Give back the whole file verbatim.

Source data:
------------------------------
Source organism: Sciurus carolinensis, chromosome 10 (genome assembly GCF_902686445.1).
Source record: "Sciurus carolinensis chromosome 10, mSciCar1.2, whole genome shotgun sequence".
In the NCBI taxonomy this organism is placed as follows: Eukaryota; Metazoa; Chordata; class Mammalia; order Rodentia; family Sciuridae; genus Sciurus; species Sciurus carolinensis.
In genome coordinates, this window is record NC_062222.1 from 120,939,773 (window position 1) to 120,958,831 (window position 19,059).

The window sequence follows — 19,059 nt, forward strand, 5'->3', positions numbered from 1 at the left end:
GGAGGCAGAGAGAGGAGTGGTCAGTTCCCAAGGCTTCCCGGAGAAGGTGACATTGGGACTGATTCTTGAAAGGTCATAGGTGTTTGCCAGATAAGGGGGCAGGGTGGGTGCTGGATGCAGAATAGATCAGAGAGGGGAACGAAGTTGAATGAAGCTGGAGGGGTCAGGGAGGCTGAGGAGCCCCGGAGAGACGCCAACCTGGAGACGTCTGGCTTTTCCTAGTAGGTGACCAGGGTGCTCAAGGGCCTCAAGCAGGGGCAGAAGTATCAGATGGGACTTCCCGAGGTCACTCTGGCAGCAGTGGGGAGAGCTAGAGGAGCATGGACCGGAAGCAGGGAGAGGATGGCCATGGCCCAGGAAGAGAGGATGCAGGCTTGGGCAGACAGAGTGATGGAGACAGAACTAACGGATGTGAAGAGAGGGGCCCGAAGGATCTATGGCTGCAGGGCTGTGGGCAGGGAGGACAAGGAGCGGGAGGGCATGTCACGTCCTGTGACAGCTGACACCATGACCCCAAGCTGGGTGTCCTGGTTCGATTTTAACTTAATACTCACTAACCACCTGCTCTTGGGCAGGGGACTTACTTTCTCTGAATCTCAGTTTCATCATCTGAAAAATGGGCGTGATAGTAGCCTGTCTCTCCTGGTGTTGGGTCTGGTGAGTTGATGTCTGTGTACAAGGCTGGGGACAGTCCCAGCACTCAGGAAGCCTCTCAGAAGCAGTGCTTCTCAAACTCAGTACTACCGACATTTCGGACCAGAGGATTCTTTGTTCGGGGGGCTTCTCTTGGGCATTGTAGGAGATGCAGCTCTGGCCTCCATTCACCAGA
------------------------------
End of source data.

Source organism: Sciurus carolinensis, chromosome 10 (genome assembly GCF_902686445.1).
Source record: "Sciurus carolinensis chromosome 10, mSciCar1.2, whole genome shotgun sequence".
In the NCBI taxonomy this organism is placed as follows: Eukaryota; Metazoa; Chordata; class Mammalia; order Rodentia; family Sciuridae; genus Sciurus; species Sciurus carolinensis.
In genome coordinates, this window is record NC_062222.1 from 120,939,773 (window position 1) to 120,958,831 (window position 19,059).

The window sequence follows — 19,059 nt, forward strand, 5'->3', positions numbered from 1 at the left end:
GGAGGCAGAGAGAGGAGTGGTCAGTTCCCAAGGCTTCCCGGAGAAGGTGACATTGGGACTGATTCTTGAAAGGTCATAGGTGTTTGCCAGATAAGGGGGCAGGGTGGGTGCTGGATGCAGAATAGATCAGAGAGGGGAACGAAGTTGAATGAAGCTGGAGGGGTCAGGGAGGCTGAGGAGCCCCGGAGAGACGCCAACCTGGAGACGTCTGGCTTTTCCTAGTAGGTGACCAGGGTGCTCAAGGGCCTCAAGCAGGGGCAGAAGTATCAGATGGGACTTCCCGAGGTCACTCTGGCAGCAGTGGGGAGAGCTAGAGGAGCATGGACCGGAAGCAGGGAGAGGATGGCCATGGCCCAGGAAGAGAGGATGCAGGCTTGGGCAGACAGAGTGATGGAGACAGAACTAACGGATGTGAAGAGAGGGGCCCGAAGGATCTATGGCTGCAGGGCTGTGGGCAGGGAGGACAAGGAGCGGGAGGGCATGTCACGTCCTGTGACAGCTGACACCATGACCCCAAGCTGGGTGTCCTGGTTCGATTTTAACTTAATACTCACTAACCACCTGCTCTTGGGCAGGGGACTTACTTTCTCTGAATCTCAGTTTCATCATCTGAAAAATGGGCGTGATAGTAGCCTGTCTCTCCTGGTGTTGGGTCTGGTGAGTTGATGTCTGTGTACAAGGCTGGGGACAGTCCCAGCACTCAGGAAGCCTCTCAGAAGCAGTGCTTCTCAAACTCAGTACTACCGACATTTCGGACCAGAGGATTCTTTGTTCGGGGGGCTTCTCTTGGGCATTGTAGGAGATGCAGCTCTGGCCTCCATTCACCAGA